Communities need to better protect themselves and their firefighters
“Houses will grow back,” Paul told the crowd.
He went on to explain that the lives of firefighters trying to defend a house cannot grow back so easily.
Paul Chamberlin, a smoke jumper for 25 years with about 450 jumps, was speaking with four others for an I am Interchange event in Bozeman.
“He truly is an icon,” Jan Stoddard, from the Department of Commerce, confirmed about Paul.
Everyone had differing opinions on how, or whether, fires should be managed. But, everyone on stage could agree that when firefighters were sent on a fire they needed a barrier of safety.
Jan, whose focus is on tourism and business development, explained that communities and homeowners who were near forests needed to provide a ‘defensible space’ for firefighters. Defensible space is a landscaped area designed to reduce the threat of approaching fire. It’s not only important for the common sense of keeping your neighborhood or home better protected from forest fires but also to protect the firefighters who will go in to fight for your house.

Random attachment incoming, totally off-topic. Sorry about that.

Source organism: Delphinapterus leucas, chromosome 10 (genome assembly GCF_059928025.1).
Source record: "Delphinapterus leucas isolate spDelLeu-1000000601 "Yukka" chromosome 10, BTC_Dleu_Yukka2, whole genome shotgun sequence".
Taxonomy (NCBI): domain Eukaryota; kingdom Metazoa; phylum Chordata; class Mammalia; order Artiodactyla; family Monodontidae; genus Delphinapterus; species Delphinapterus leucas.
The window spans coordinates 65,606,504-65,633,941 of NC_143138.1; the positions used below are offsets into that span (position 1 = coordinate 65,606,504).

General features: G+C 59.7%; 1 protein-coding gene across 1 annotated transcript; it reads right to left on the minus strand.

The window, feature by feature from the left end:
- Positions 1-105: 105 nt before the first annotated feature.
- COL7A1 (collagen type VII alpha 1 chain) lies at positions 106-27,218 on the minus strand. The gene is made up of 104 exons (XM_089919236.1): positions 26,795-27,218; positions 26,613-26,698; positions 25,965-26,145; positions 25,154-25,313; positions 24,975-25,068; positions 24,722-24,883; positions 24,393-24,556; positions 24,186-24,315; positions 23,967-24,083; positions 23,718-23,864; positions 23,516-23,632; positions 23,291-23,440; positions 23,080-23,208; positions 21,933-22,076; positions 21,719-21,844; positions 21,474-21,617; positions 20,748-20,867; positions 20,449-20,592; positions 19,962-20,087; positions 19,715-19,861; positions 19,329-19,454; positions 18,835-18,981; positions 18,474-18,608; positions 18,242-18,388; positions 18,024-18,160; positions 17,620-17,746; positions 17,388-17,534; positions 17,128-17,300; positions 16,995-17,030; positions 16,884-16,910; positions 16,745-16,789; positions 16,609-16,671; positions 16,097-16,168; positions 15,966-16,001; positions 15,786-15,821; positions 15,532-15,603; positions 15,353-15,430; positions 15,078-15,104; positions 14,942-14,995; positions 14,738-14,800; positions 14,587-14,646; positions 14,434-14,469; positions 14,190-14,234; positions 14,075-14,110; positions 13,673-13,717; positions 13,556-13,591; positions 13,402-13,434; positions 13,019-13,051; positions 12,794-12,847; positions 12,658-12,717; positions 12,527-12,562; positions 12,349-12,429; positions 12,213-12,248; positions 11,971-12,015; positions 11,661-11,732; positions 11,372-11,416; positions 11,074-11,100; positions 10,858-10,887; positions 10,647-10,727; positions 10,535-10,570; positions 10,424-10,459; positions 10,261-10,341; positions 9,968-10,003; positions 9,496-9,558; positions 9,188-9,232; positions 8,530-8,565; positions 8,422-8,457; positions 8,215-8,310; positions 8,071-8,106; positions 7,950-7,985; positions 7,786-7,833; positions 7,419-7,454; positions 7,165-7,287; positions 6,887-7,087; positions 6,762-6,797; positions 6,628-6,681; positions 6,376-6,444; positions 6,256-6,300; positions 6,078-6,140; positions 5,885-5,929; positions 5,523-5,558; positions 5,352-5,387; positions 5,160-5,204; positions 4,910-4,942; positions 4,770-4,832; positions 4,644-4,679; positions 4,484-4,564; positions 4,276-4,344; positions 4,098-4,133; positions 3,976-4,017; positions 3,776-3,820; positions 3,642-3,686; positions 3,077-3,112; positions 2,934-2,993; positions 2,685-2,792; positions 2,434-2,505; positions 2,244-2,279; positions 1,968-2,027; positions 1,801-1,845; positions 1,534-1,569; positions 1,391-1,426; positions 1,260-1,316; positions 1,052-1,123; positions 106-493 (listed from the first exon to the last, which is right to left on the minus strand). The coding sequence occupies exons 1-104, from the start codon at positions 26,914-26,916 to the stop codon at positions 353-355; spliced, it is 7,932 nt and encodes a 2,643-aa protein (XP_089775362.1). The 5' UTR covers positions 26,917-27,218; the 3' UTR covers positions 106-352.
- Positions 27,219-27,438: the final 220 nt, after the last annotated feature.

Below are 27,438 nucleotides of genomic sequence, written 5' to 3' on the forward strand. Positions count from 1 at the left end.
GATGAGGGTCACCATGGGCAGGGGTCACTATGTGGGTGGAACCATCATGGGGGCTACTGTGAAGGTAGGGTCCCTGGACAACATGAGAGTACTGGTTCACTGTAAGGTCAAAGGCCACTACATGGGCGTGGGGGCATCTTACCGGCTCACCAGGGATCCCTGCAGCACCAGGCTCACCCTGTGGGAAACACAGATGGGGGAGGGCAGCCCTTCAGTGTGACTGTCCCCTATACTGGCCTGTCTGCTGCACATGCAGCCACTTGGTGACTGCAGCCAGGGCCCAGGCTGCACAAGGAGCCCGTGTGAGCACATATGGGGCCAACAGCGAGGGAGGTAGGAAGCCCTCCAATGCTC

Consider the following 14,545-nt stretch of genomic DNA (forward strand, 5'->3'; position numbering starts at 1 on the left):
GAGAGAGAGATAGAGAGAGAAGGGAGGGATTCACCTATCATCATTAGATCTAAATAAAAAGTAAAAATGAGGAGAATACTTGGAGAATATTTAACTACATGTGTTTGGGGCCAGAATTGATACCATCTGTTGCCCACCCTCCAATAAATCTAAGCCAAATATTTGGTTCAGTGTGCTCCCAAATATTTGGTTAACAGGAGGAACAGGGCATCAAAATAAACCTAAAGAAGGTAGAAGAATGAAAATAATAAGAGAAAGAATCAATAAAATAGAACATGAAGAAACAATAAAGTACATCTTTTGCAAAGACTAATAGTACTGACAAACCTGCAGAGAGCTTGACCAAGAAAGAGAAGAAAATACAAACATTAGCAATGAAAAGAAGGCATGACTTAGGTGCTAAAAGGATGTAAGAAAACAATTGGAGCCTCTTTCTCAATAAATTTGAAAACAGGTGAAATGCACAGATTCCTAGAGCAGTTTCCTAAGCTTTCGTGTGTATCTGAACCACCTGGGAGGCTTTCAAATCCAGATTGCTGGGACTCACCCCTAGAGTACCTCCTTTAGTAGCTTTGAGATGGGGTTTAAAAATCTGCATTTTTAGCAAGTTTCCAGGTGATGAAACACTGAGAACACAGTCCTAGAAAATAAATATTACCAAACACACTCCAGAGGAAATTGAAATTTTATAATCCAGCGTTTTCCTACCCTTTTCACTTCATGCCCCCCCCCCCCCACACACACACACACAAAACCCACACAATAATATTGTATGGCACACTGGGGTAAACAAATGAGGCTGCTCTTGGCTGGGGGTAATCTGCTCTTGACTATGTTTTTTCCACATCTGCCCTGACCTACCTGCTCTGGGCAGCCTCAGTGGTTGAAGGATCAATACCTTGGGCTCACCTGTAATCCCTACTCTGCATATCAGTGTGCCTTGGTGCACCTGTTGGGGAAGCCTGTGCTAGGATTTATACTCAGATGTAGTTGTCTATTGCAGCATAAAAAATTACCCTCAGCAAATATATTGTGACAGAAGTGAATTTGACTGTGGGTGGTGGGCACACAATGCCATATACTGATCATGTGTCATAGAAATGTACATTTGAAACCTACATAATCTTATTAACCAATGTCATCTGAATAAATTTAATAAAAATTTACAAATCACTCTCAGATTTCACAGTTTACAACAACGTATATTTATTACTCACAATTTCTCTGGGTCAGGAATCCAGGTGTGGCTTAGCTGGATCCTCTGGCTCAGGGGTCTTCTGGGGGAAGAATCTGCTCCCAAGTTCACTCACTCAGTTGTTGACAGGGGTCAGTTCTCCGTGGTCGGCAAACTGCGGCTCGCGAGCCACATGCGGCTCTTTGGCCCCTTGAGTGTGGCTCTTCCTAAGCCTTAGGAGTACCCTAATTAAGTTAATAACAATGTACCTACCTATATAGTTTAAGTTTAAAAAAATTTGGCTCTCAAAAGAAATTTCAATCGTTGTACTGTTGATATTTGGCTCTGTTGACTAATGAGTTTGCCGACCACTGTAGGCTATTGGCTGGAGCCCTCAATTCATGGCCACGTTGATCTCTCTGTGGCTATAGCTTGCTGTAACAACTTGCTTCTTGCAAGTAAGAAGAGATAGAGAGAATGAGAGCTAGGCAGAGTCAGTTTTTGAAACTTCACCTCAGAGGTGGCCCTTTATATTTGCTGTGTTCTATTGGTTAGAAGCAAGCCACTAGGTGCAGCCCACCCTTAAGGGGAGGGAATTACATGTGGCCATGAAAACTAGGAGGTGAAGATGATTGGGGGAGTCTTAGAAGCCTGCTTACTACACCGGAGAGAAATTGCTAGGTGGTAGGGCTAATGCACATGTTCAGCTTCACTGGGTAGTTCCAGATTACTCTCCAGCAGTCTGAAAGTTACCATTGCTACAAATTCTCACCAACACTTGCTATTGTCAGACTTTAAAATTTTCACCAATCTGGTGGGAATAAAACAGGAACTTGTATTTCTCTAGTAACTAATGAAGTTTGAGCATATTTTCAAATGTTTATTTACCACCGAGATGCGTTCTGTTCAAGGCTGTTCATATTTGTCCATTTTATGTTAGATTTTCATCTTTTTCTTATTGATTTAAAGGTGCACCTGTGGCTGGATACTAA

Paul, now a fire safety specialist, noted that he does feel for those who have lost houses. However, houses and structures can’t be his top priority.
“I’m working for the parents, the children, the wives of these firefighters,” Paul explained.
Luckily, there are programs in Montana that can help communities create the space that firefighters need to better defend people’s homes.
Headwaters Economics and Wildfire Planning International created Community Planning Assistance for Wildfire (CPAW) in 2015, to help communities actively mitigate their wildfire risk.
To learn more about CPAW, and what your community can do better to protect itself and its firefighters read our article from this past January here.
Feature Photo by August L. Schield
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